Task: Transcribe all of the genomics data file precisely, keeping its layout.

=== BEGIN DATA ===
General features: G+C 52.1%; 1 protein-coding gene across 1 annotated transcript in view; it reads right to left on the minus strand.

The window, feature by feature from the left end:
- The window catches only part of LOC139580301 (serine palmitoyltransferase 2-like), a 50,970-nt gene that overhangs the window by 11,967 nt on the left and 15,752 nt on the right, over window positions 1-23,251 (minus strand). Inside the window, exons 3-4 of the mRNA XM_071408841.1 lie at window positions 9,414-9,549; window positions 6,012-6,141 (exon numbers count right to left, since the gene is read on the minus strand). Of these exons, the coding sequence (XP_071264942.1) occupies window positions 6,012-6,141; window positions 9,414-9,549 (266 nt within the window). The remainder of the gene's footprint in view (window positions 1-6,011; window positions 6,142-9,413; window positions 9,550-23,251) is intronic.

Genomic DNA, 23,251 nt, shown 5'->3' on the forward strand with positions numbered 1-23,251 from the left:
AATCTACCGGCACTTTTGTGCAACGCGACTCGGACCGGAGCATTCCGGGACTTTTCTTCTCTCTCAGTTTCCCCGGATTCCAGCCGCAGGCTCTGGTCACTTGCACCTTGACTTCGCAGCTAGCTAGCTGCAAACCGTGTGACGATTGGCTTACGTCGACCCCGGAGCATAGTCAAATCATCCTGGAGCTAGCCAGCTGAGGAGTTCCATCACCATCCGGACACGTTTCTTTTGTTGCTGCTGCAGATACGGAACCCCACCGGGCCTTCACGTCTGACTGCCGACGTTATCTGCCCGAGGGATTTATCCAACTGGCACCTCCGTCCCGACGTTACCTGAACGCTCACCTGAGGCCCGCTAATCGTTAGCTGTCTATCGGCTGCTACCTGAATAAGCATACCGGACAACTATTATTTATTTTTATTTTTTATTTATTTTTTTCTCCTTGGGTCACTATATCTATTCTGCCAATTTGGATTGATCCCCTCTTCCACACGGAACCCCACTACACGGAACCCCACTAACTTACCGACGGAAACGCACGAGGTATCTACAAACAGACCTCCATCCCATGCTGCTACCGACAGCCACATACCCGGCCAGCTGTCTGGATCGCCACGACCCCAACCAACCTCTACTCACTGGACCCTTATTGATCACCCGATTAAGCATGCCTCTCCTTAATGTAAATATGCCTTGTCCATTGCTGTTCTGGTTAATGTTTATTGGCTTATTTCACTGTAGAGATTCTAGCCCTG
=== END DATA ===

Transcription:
General features: G+C 52.1%; 1 protein-coding gene across 1 annotated transcript in view; it reads right to left on the minus strand.

The window, feature by feature from the left end:
- The window catches only part of LOC139580301 (serine palmitoyltransferase 2-like), a 50,970-nt gene that overhangs the window by 11,967 nt on the left and 15,752 nt on the right, over window positions 1-23,251 (minus strand). Inside the window, exons 3-4 of the mRNA XM_071408841.1 lie at window positions 9,414-9,549; window positions 6,012-6,141 (exon numbers count right to left, since the gene is read on the minus strand). Of these exons, the coding sequence (XP_071264942.1) occupies window positions 6,012-6,141; window positions 9,414-9,549 (266 nt within the window). The remainder of the gene's footprint in view (window positions 1-6,011; window positions 6,142-9,413; window positions 9,550-23,251) is intronic.

Genomic DNA, 23,251 nt, shown 5'->3' on the forward strand with positions numbered 1-23,251 from the left:
AATCTACCGGCACTTTTGTGCAACGCGACTCGGACCGGAGCATTCCGGGACTTTTCTTCTCTCTCAGTTTCCCCGGATTCCAGCCGCAGGCTCTGGTCACTTGCACCTTGACTTCGCAGCTAGCTAGCTGCAAACCGTGTGACGATTGGCTTACGTCGACCCCGGAGCATAGTCAAATCATCCTGGAGCTAGCCAGCTGAGGAGTTCCATCACCATCCGGACACGTTTCTTTTGTTGCTGCTGCAGATACGGAACCCCACCGGGCCTTCACGTCTGACTGCCGACGTTATCTGCCCGAGGGATTTATCCAACTGGCACCTCCGTCCCGACGTTACCTGAACGCTCACCTGAGGCCCGCTAATCGTTAGCTGTCTATCGGCTGCTACCTGAATAAGCATACCGGACAACTATTATTTATTTTTATTTTTTATTTATTTTTTTCTCCTTGGGTCACTATATCTATTCTGCCAATTTGGATTGATCCCCTCTTCCACACGGAACCCCACTACACGGAACCCCACTAACTTACCGACGGAAACGCACGAGGTATCTACAAACAGACCTCCATCCCATGCTGCTACCGACAGCCACATACCCGGCCAGCTGTCTGGATCGCCACGACCCCAACCAACCTCTACTCACTGGACCCTTATTGATCACCCGATTAAGCATGCCTCTCCTTAATGTAAATATGCCTTGTCCATTGCTGTTCTGGTTAATGTTTATTGGCTTATTTCACTGTAGAGATTCTAGCCCTG